Noise and correlations in parallel perceptual decision making

Perceptual decisions involve the accumulation of sensory evidence over time, a process that is corrupted by noise [1]. Here, we extend the decision-making framework to crossmodal research [2, 3] and the parallel processing of two distinct signals presented to different sensory modalities like vision and audition. Contrary to the widespread view that multisensory signals are integrated prior to a single decision [4-10], we show that evidence is accumulated for each signal separately and that consequent decisions are flexibly coupled by logical operations. We find that the strong correlation of response latencies from trial to trial is critical to explain the short latencies of multisensory decisions. Most critically, we show that increased noise in multisensory decisions is needed to explain the mean and the variability of response latencies. Precise knowledge of these key factors is fundamental for the study and understanding of parallel decision processes with multisensory signals.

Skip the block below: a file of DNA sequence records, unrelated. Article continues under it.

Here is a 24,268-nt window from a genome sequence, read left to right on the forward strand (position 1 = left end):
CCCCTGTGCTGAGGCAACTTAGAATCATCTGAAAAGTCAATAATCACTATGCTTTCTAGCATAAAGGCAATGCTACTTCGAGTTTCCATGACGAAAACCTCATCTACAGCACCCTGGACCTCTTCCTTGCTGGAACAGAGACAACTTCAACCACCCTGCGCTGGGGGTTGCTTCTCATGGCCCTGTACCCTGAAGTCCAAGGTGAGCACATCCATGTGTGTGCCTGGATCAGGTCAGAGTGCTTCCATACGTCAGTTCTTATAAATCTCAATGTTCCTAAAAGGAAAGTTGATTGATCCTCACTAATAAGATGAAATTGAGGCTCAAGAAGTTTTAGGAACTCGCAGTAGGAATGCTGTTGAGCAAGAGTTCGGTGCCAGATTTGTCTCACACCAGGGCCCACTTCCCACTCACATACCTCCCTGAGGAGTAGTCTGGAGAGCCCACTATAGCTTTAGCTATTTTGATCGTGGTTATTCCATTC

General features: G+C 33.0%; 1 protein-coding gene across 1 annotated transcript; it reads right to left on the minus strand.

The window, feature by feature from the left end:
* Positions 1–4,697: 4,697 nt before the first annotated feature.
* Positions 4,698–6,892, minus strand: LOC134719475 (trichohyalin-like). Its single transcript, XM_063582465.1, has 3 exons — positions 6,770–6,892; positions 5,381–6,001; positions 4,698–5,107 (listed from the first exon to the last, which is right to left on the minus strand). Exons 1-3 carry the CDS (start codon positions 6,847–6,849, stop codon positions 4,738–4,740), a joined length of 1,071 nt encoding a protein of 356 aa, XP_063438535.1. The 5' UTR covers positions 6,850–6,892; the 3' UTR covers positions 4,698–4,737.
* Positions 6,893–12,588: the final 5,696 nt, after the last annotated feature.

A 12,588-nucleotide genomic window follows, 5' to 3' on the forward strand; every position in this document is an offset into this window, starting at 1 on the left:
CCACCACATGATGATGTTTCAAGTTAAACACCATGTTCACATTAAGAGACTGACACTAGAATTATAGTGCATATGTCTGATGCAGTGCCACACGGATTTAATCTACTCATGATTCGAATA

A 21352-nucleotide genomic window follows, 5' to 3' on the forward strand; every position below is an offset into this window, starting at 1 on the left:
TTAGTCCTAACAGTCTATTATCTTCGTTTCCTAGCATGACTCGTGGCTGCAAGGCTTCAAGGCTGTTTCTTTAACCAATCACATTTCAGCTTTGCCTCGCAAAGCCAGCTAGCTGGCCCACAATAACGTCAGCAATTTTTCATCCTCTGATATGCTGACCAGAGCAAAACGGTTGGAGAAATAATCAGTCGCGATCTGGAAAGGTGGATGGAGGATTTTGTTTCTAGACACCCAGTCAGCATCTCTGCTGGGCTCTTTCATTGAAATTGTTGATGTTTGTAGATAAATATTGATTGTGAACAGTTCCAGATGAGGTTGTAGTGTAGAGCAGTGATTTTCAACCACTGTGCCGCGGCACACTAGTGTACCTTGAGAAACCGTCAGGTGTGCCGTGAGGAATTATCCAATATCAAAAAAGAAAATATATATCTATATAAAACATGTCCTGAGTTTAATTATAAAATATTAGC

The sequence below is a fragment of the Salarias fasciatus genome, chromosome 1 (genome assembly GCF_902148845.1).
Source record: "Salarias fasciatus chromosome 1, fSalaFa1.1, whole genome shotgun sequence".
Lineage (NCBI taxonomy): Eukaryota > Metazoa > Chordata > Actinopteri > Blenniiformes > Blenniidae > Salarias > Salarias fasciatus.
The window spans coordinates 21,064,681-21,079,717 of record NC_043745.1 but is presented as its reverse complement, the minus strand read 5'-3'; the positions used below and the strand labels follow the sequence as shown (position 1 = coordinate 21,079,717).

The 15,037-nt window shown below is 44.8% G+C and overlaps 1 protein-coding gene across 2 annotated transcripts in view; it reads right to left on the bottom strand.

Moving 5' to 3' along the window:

Otto TU, & Mamassian P (2012). Noise and correlations in parallel perceptual decision making. Current Biology, 22(15): 1391-1396.

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